Study finds EHR implementation still taking too much time, causing serious errors

User experiences with EHRs vary. Complexity may be the culprit. (Getty Images/cyano66)

While physicians have long complained about the administrative burden of EHRs, a new study quantifies some of those concerns and shows how even commonly used platforms can complicate simple tasks.

The study, published last week in the Journal of the American Medical Informatics Association (JAMIA), suggests wide variability in the usability and safety of EHRs.

Researchers observed how long it took four groups of physicians and residents to complete common tasks—like ordering an X-ray or prescribing Tylenol—using EHR platforms made by two major vendors, Epic and Cerner. They also measured how many errors the providers made.

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While some tasks were universally quick and error-free, others took up to two minutes and were riddled with errors. When prompted to prescribe the steroid prednisone, tapering over 12 days, half of one group wrote the dose incorrectly.

“There should not be a single system in the country that has an error rate that’s 50% for a taper order,” said the study’s lead author, Raj M. Ratwani, Ph.D., the scientific director and senior research scientist of the National Center for Human Factors in Healthcare at MedStar's Institute for Innovation. 

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The study says the consequences of errors like these range from wasteful (e.g., unnecessary testing) to potentially fatal (e.g., excess radiation exposure or an “inadequate or toxic” course of treatment).  

EHRs are inherently complex, which is part of why they’re hard to use, Ratwani said. In addition to clinical functions, they must include billing features, regulatory components, quality measuring tools, and more. Ironically, these components meant to improve quality may worsen it or reflect it inaccurately.

“[If] it’s confusing to understand what information should be put into the electronic health record, that is going to have unintended consequences,” Ratwani explained. “You may have clinicians and provider organizations that are doing the right things, but because of the way it’s getting input into the EHR, it’s not properly reflecting that.”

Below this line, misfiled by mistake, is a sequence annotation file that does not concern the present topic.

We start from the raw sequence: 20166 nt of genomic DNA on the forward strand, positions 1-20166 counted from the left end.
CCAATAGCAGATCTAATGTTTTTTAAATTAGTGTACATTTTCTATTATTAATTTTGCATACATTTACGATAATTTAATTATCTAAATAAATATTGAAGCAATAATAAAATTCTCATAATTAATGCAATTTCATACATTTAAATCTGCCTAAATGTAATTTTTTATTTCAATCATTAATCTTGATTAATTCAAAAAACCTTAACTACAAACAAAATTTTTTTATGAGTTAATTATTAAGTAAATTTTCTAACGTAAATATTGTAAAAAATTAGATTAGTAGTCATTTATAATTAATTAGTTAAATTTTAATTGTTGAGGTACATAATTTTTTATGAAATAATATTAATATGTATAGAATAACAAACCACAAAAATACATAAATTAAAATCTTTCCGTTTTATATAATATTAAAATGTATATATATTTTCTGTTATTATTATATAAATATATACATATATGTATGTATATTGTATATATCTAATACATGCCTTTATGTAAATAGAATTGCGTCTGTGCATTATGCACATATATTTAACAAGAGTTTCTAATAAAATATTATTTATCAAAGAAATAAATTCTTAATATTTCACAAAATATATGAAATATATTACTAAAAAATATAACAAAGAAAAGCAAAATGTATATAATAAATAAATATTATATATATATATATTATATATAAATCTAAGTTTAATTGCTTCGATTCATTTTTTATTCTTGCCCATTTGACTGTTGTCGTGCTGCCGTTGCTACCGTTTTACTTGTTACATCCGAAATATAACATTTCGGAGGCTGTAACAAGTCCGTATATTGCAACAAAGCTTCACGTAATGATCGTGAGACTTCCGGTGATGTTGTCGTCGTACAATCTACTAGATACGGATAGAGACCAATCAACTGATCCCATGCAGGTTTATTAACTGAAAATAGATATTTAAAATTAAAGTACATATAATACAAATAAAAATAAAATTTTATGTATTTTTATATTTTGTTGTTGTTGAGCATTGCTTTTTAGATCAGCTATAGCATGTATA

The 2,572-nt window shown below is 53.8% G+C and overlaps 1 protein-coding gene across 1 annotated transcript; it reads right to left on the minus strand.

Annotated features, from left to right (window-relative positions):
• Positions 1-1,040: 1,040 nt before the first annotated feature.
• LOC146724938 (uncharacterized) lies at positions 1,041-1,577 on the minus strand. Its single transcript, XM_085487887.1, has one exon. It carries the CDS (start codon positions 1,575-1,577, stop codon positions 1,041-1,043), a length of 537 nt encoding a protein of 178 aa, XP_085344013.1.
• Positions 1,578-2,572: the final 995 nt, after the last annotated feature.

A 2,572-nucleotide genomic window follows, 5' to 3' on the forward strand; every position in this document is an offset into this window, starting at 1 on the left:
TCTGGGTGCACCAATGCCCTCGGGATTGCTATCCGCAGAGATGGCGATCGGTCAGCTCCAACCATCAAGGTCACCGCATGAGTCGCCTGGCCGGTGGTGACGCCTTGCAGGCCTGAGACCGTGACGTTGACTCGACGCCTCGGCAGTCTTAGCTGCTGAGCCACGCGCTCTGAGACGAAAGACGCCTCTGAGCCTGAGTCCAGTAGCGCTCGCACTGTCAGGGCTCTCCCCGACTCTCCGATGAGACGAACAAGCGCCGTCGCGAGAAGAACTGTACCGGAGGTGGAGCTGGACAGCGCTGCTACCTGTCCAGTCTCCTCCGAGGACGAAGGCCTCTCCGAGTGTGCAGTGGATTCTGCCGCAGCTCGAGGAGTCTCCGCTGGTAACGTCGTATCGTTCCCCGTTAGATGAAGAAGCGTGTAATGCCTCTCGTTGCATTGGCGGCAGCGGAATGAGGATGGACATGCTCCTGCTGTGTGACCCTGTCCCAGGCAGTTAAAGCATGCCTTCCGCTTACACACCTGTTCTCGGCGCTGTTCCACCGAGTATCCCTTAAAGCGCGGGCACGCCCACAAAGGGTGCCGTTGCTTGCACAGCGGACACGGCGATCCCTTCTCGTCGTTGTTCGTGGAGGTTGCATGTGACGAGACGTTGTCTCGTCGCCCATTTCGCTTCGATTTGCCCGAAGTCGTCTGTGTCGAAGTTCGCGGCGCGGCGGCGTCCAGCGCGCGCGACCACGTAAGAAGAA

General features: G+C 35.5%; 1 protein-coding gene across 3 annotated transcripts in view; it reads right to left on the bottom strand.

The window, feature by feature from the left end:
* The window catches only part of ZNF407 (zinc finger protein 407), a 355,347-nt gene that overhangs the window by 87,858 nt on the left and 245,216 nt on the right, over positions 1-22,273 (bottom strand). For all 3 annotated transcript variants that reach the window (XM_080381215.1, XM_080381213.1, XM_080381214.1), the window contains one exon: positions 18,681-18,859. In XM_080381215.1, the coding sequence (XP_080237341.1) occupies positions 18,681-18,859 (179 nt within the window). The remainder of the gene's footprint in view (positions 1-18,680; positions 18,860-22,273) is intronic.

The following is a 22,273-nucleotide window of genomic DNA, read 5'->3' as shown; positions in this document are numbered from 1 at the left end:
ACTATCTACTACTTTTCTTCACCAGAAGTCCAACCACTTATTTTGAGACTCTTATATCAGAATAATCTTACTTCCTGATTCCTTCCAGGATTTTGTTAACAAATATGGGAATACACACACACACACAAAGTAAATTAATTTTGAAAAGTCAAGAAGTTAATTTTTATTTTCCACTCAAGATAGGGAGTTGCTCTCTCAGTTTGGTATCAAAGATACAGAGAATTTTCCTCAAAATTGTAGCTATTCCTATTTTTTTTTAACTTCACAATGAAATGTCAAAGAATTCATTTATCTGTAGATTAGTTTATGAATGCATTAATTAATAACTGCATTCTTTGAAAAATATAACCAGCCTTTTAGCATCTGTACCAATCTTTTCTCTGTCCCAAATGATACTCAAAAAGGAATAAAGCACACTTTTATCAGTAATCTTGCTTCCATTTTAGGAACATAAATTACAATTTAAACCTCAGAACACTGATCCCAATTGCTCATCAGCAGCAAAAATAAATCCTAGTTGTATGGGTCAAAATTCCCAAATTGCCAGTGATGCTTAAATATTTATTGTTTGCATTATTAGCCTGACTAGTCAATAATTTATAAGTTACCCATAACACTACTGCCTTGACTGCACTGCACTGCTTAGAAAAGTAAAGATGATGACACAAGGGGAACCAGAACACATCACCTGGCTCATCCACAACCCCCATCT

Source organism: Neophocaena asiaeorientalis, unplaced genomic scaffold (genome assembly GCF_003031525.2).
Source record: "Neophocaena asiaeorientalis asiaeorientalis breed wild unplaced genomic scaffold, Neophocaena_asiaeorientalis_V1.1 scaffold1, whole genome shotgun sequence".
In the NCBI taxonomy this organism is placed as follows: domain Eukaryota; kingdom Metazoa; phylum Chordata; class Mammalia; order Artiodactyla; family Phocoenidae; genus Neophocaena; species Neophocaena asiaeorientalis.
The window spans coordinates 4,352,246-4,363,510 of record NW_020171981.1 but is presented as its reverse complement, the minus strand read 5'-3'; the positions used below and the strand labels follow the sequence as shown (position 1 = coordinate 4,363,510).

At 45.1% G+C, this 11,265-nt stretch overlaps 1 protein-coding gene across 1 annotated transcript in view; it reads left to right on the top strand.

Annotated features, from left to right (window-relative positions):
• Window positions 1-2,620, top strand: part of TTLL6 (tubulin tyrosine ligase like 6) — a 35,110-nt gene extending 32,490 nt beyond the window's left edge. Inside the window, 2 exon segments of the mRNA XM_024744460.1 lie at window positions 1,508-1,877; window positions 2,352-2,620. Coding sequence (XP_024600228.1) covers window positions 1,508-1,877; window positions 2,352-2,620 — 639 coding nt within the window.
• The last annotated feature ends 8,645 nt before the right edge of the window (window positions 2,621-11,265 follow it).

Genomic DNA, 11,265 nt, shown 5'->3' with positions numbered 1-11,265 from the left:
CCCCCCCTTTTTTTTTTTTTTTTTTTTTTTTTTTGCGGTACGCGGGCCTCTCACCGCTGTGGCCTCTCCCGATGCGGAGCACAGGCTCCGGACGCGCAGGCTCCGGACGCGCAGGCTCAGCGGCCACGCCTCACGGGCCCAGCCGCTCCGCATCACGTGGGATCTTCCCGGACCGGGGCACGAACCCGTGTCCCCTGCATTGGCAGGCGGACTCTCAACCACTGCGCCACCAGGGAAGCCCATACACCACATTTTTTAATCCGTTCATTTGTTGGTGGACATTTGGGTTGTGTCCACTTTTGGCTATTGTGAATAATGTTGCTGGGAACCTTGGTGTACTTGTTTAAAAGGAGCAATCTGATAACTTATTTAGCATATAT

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Ratwani warned against packing EHRs full of too many nonclinical functions. In particular, he says data entry around billing and quality measures too often falls to clinicians.

More checks and balances on EHRs' safety are needed, but providers should be proactive as well, according to Hardeep Singh, M.D., M.P.H., chief of the Health Policy, Quality & Informatics Program at the Michael E. DeBakey VA Medical Center. 

"To prevent errors [and] harm from happening," Singh said, "health systems need to invest in programs to analyze and solve errors." He pointed to a study he recently co-authored which found that health systems have not implemented most federal recommendations to make EHRs safer. 

Centers for Medicare & Medicaid Services (CMS) Administrator Seema Verma has made reducing the burden of medical records a chief priority, launching new initiatives like "Patients over Paperwork" and reworking the Meaningful Use program, now named "Promoting Interoperability." Earlier this month, the agency issued a proposed physician payment rule that reduced the number of documentation requirements and promised to "restore the doctor-patient relationship."

Ratwani says industry collaboration is critical going forward in order to resolve some of the concerns highlighted in the study. 

“We have to work really hard as a community—which includes those developing the technology, the provider organizations and clinicians using the technology, and perhaps most importantly, patients that are going to suffer from the safety issues with the technology—to determine what the level of safety and usability that we’d expect from these systems, and how we are going to get there," he said.

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